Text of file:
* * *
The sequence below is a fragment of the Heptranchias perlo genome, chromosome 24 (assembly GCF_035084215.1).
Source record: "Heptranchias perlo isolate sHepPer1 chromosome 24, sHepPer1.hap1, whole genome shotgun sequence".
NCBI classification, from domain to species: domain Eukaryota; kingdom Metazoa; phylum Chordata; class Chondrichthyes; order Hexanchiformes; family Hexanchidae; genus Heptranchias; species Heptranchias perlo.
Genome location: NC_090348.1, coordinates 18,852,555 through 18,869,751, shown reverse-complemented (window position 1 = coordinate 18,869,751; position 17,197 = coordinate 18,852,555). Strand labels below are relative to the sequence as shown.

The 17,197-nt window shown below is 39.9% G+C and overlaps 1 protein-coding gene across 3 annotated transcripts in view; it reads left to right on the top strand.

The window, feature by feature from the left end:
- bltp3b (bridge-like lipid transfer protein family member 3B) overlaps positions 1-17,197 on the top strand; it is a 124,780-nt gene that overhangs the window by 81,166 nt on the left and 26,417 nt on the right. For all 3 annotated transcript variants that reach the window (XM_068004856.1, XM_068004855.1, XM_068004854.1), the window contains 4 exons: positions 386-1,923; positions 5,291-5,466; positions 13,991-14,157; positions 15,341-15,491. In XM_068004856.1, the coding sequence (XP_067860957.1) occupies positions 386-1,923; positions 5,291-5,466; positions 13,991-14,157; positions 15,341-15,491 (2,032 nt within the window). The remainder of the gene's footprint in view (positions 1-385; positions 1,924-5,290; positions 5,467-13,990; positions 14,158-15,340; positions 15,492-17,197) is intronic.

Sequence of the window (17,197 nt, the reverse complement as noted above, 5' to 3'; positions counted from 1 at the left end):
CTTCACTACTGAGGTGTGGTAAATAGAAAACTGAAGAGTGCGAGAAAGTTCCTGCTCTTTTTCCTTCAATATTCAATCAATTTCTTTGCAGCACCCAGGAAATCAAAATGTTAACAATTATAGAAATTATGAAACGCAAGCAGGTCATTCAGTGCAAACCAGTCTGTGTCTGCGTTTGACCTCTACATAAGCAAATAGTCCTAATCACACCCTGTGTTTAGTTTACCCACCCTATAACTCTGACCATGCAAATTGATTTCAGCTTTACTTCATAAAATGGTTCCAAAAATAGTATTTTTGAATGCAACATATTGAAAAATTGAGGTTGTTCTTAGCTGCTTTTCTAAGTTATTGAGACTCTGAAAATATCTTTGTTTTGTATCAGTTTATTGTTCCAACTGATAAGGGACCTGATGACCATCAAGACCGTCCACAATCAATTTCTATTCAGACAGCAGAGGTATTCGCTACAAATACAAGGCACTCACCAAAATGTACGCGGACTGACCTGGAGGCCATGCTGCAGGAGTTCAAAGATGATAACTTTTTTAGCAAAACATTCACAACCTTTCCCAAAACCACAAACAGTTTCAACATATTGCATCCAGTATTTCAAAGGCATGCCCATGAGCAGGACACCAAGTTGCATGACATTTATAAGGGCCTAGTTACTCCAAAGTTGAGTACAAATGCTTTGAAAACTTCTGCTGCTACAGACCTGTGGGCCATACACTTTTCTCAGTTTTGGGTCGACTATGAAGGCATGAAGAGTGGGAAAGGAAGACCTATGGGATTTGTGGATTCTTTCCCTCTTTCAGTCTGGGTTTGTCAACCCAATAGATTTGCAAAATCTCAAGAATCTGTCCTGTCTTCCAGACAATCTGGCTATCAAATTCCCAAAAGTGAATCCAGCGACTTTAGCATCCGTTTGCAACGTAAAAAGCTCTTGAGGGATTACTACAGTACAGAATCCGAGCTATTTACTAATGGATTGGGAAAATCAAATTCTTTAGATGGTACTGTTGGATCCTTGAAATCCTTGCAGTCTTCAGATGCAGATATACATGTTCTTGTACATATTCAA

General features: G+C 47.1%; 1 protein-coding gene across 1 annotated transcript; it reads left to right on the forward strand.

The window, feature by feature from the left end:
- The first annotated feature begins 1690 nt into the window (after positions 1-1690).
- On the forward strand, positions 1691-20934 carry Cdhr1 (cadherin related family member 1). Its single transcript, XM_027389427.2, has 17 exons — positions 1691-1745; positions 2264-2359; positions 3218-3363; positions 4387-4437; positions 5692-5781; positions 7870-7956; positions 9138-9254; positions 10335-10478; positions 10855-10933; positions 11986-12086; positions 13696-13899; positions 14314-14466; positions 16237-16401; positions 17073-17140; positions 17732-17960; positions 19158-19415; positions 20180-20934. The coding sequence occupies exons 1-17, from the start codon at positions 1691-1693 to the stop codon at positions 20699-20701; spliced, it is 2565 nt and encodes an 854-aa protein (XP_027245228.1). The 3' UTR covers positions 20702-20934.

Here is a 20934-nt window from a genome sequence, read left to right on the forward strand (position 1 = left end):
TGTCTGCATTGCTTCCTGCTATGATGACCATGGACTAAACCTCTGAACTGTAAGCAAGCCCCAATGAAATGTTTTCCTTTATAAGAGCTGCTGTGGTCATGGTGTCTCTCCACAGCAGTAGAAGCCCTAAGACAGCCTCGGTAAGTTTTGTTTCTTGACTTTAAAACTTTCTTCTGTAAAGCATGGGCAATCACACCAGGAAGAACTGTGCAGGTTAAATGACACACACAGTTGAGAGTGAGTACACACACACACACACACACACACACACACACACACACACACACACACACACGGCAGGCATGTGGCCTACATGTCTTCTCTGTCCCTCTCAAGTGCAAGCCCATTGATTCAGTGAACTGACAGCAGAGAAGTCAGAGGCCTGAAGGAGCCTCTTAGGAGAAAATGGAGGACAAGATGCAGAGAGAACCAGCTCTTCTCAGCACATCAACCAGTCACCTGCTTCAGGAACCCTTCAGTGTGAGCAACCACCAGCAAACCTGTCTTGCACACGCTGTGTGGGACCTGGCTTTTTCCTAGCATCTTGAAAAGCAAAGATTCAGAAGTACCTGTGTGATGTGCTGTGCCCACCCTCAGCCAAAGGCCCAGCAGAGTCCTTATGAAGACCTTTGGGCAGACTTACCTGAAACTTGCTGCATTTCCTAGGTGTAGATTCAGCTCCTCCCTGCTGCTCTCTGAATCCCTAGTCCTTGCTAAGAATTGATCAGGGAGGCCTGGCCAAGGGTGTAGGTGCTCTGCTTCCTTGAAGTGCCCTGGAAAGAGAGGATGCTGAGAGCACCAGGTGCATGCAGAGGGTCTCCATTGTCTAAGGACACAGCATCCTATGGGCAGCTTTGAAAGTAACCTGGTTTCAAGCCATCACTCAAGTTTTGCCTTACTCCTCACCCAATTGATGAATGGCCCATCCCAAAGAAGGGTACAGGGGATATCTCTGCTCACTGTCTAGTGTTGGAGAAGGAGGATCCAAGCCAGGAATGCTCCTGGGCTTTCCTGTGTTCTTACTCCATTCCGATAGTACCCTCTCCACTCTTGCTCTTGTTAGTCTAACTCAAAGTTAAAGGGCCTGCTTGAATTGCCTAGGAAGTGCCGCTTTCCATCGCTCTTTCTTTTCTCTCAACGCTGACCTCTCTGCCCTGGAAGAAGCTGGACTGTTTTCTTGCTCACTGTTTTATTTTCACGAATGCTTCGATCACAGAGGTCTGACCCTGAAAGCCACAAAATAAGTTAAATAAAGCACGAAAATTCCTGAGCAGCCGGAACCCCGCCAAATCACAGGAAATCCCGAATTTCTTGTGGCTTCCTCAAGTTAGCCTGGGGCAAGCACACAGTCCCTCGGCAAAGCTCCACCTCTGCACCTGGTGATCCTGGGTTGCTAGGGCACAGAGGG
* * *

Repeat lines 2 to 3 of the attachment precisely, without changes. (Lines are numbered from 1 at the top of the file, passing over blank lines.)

Source record: "Heptranchias perlo isolate sHepPer1 chromosome 24, sHepPer1.hap1, whole genome shotgun sequence".
NCBI classification, from domain to species: domain Eukaryota; kingdom Metazoa; phylum Chordata; class Chondrichthyes; order Hexanchiformes; family Hexanchidae; genus Heptranchias; species Heptranchias perlo.